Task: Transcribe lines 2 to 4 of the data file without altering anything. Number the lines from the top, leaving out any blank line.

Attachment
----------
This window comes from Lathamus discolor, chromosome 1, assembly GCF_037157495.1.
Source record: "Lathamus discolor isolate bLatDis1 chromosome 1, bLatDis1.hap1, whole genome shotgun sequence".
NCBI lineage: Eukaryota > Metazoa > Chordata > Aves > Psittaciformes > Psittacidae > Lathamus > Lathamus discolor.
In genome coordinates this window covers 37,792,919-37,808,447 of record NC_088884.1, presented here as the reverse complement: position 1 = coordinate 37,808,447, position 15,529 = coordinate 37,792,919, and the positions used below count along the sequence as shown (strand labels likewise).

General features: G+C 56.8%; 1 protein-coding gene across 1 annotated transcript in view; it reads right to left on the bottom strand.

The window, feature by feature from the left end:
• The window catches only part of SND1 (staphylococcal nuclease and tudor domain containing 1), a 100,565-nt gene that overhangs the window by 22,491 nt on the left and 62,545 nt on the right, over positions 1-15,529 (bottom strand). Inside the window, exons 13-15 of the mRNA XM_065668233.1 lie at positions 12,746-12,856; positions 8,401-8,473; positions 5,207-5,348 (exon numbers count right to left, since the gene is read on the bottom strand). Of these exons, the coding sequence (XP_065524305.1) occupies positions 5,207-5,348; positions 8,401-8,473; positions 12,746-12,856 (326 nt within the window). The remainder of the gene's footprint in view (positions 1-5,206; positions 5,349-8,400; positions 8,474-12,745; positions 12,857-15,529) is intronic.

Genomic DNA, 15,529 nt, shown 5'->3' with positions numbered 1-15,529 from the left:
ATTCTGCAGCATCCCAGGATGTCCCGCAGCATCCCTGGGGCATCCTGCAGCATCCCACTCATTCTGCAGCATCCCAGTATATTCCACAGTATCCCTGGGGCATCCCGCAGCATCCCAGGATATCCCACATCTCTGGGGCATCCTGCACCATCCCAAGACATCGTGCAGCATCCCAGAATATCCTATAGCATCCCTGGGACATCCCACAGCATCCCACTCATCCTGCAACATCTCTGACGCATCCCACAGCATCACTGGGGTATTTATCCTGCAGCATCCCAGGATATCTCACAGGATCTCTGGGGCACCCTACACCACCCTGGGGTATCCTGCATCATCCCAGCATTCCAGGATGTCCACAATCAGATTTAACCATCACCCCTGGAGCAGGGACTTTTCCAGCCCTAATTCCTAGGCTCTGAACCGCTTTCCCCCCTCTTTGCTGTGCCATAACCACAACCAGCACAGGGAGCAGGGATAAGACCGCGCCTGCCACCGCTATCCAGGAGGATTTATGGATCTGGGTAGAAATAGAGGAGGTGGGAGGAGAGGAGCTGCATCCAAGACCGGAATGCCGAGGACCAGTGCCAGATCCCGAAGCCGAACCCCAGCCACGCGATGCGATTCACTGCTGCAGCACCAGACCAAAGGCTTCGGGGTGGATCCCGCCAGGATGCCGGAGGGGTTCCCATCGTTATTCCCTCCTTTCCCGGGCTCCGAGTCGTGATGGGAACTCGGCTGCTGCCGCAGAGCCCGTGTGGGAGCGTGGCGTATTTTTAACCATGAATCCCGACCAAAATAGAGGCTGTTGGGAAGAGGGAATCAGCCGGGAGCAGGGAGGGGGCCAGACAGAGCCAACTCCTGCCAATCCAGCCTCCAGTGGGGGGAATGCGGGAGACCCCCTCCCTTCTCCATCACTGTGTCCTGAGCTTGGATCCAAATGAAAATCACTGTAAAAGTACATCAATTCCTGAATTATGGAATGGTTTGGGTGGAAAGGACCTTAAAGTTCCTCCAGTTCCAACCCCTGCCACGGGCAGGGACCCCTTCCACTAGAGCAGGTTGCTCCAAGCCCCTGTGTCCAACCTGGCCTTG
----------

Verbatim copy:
Source record: "Lathamus discolor isolate bLatDis1 chromosome 1, bLatDis1.hap1, whole genome shotgun sequence".
NCBI lineage: Eukaryota > Metazoa > Chordata > Aves > Psittaciformes > Psittacidae > Lathamus > Lathamus discolor.
In genome coordinates this window covers 37,792,919-37,808,447 of record NC_088884.1, presented here as the reverse complement: position 1 = coordinate 37,808,447, position 15,529 = coordinate 37,792,919, and the positions used below count along the sequence as shown (strand labels likewise).